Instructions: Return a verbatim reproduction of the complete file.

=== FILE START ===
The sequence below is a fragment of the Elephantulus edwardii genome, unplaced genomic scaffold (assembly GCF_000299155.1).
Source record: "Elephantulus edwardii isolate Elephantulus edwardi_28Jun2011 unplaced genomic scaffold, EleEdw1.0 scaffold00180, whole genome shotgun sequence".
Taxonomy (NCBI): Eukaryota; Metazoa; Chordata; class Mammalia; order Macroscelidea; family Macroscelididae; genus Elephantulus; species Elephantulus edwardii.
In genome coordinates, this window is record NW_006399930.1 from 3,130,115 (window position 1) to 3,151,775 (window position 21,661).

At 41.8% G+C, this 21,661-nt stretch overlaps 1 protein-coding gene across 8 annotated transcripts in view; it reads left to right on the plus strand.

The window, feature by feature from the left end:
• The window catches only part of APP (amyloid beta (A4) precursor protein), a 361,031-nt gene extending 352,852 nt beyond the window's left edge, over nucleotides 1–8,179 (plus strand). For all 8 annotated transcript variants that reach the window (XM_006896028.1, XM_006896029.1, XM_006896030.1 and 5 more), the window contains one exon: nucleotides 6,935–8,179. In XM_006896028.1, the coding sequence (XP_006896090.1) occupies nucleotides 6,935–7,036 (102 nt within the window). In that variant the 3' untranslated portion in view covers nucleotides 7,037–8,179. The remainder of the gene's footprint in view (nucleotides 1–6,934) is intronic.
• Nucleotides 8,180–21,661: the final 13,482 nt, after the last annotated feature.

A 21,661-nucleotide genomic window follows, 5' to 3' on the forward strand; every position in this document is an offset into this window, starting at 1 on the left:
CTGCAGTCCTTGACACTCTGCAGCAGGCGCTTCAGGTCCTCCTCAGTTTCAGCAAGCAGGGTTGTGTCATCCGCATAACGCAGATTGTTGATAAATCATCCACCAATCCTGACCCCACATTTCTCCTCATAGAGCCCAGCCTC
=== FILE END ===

The sequence below is a fragment of the Elephantulus edwardii genome, unplaced genomic scaffold (assembly GCF_000299155.1).
Source record: "Elephantulus edwardii isolate Elephantulus edwardi_28Jun2011 unplaced genomic scaffold, EleEdw1.0 scaffold00180, whole genome shotgun sequence".
Taxonomy (NCBI): Eukaryota; Metazoa; Chordata; class Mammalia; order Macroscelidea; family Macroscelididae; genus Elephantulus; species Elephantulus edwardii.
In genome coordinates, this window is record NW_006399930.1 from 3,130,115 (window position 1) to 3,151,775 (window position 21,661).

At 41.8% G+C, this 21,661-nt stretch overlaps 1 protein-coding gene across 8 annotated transcripts in view; it reads left to right on the plus strand.

The window, feature by feature from the left end:
• The window catches only part of APP (amyloid beta (A4) precursor protein), a 361,031-nt gene extending 352,852 nt beyond the window's left edge, over nucleotides 1–8,179 (plus strand). For all 8 annotated transcript variants that reach the window (XM_006896028.1, XM_006896029.1, XM_006896030.1 and 5 more), the window contains one exon: nucleotides 6,935–8,179. In XM_006896028.1, the coding sequence (XP_006896090.1) occupies nucleotides 6,935–7,036 (102 nt within the window). In that variant the 3' untranslated portion in view covers nucleotides 7,037–8,179. The remainder of the gene's footprint in view (nucleotides 1–6,934) is intronic.
• Nucleotides 8,180–21,661: the final 13,482 nt, after the last annotated feature.

A 21,661-nucleotide genomic window follows, 5' to 3' on the forward strand; every position in this document is an offset into this window, starting at 1 on the left:
CTGCAGTCCTTGACACTCTGCAGCAGGCGCTTCAGGTCCTCCTCAGTTTCAGCAAGCAGGGTTGTGTCATCCGCATAACGCAGATTGTTGATAAATCATCCACCAATCCTGACCCCACATTTCTCCTCATAGAGCCCAGCCTC